Step 2: Leverage Your Resources

Seek advice from friends, mentors, and colleagues to determine competitive pay rates for your role and industry. Your college career center can also provide valuable data on entry-level positions in various fields. When negotiating your salary, aim for a figure that falls in the middle of the researched pay range. 

Step 3: Consider Benefits

Your compensation package extends beyond salary alone. Approximately 31% of your total compensation comprises benefits. Consider the complete package, including retirement savings, paid time off, commuter benefits, and other offerings. Sometimes, these benefits can offset a lower salary.

Step 4: Highlight Your Skills

While you may lack extensive professional experience, don't undervalue your skills and knowledge gained during internships, volunteer work, or coursework. Emphasize these experiences and skills during negotiations. Be specific and confident when discussing what sets you apart from other candidates. Avoid delving into personal financial matters like student loans or rent. Focus on the professional aspects that justify your requested salary.

How to counteroffer a starting salary

Start by suggesting a figure 10-20% above the initial offer and make sure to clarify why your counteroffer is reasonable, citing your skills and value to the role.

You can use this structure:

  1. Express excitement and gratitude.
  2. Highlight a positive interview experience.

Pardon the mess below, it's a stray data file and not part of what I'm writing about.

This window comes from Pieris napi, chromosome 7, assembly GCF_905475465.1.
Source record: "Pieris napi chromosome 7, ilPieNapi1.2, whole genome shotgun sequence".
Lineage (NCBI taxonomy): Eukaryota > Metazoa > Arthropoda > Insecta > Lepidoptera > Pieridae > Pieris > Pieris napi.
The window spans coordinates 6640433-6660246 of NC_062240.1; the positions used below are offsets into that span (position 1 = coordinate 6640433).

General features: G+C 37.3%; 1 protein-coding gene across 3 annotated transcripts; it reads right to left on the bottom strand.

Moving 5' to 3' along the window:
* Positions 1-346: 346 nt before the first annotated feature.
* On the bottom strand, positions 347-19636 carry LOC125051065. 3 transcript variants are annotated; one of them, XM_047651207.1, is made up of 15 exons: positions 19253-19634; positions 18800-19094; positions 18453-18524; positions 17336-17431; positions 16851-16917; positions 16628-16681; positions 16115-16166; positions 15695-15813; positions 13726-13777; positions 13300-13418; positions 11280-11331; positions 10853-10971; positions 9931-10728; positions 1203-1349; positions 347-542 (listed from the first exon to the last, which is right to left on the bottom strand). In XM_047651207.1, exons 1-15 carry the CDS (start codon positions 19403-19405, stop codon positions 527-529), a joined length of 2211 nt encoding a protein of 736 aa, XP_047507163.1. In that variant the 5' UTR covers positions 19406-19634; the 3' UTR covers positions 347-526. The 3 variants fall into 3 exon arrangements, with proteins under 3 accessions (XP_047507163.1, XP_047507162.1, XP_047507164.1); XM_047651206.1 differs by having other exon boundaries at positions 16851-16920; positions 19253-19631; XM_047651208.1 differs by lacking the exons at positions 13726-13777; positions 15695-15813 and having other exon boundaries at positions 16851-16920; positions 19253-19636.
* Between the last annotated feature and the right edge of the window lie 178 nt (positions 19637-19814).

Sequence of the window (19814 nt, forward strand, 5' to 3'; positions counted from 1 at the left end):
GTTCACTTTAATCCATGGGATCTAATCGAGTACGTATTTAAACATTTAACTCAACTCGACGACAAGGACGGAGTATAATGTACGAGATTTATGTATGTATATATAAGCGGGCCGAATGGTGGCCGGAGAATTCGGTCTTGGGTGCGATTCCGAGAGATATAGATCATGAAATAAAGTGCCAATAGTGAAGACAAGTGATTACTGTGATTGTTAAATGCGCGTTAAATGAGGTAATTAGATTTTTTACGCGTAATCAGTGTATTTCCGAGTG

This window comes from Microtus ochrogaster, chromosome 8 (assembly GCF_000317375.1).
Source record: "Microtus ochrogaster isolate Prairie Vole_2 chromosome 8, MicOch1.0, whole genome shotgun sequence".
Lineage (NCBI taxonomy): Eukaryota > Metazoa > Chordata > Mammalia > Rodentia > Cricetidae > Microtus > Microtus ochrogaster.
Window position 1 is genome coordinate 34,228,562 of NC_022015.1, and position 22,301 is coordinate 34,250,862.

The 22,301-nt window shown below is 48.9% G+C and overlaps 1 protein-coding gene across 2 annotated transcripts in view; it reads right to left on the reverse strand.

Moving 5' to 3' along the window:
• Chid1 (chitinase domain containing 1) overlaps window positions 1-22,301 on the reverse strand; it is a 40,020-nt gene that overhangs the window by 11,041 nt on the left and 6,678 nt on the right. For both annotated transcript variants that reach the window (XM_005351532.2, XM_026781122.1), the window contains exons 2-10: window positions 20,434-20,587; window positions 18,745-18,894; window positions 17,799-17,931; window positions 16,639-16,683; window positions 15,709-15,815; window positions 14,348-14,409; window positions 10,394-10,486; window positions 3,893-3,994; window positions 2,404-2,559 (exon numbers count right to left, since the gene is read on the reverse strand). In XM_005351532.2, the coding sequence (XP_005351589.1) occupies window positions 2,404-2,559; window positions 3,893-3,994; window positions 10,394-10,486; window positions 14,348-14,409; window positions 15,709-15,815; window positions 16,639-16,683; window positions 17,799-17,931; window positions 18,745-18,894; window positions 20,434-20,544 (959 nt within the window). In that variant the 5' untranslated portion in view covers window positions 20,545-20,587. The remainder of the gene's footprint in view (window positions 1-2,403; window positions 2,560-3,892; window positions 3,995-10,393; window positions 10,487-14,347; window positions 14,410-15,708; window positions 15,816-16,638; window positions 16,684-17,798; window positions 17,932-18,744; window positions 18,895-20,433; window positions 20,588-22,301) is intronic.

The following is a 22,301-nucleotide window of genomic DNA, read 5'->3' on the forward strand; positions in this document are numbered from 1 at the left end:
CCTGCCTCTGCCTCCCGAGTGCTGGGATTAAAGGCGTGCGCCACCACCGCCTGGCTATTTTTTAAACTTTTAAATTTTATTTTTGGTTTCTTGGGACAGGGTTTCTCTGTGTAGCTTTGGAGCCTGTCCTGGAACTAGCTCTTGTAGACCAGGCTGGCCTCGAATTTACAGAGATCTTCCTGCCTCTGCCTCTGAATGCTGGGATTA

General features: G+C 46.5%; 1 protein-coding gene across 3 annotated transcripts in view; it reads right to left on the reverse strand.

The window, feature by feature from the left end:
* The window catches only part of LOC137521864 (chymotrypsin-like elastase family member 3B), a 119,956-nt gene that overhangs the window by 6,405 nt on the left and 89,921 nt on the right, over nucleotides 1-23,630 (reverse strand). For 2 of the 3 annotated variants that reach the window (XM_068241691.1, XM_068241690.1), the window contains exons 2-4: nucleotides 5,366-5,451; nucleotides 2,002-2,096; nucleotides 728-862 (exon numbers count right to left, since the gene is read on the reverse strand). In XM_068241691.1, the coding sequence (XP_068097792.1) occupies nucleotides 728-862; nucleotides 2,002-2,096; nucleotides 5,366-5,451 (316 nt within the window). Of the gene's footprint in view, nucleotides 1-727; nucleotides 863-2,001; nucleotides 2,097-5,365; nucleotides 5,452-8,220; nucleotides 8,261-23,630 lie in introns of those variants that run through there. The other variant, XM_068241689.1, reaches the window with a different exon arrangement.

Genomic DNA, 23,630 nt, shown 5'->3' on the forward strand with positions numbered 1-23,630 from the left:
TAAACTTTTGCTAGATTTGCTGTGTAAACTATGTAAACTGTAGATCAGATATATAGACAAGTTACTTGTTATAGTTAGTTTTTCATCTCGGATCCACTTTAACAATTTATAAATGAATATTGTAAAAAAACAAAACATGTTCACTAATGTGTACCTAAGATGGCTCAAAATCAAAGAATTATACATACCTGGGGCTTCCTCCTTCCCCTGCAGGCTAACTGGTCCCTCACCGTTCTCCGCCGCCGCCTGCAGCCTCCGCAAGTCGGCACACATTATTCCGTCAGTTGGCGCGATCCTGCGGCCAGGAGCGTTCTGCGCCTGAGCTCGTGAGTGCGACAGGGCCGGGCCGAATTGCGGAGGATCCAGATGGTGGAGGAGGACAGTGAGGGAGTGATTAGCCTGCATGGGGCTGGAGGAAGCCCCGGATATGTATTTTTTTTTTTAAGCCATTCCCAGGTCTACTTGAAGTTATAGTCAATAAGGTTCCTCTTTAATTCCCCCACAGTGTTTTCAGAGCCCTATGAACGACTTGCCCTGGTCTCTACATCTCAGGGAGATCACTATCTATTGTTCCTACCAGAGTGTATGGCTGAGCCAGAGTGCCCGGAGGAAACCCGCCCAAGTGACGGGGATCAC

3. Request a comprehensive compensation review.
  4. Carefully evaluate the offer.
  5. Counteroffer with salary and benefits.
  6. Conclude positively for a successful partnership.

How to politely say a starting salary is too low

“I would like to express my sincere gratitude for extending the offer to join [Company] as a [Position]. I am genuinely excited about the prospect of contributing to your team and the company's continued success.

I believe that I am an ideal fit for this role, given my [briefly mention relevant skills/experience/qualifications]. However, after careful consideration, I wanted to discuss the salary component of the offer. The proposed salary of [Current Offer] falls below my expectations, and I had envisioned a compensation in the range of [Your Desired Range] based on [mention relevant factors, such as market research, qualifications, or additional skills].

[Provide supporting details for your request. For example, you can mention market data, your qualifications exceeding job requirements, and specific achievements that demonstrate your value.]

I am open to discussing this matter further and exploring potential ways to reach a mutually beneficial agreement. Please let me know if there is an opportunity for us to connect via email or phone. Your time and consideration are highly appreciated.

Thank you once again for considering me for this role, and I look forward to the possibility of becoming a valuable member of the [Company] team.”

In the world of career beginnings, salary negotiation might feel like uncharted territory. However, it's a terrain worth exploring, filled with opportunities to enhance your financial well-being and set the stage for a successful future. Remember that negotiations are not just about securing a better paycheck; they're about establishing your worth, showing your commitment, and laying the foundation for your career's financial growth. So, whether it's your first job or an internship, approach negotiations with confidence, research-backed arguments, and a commitment to showcasing your unique value. As you unlock the power of salary negotiation, you're not just shaping your present; you're investing in a brighter, more prosperous future.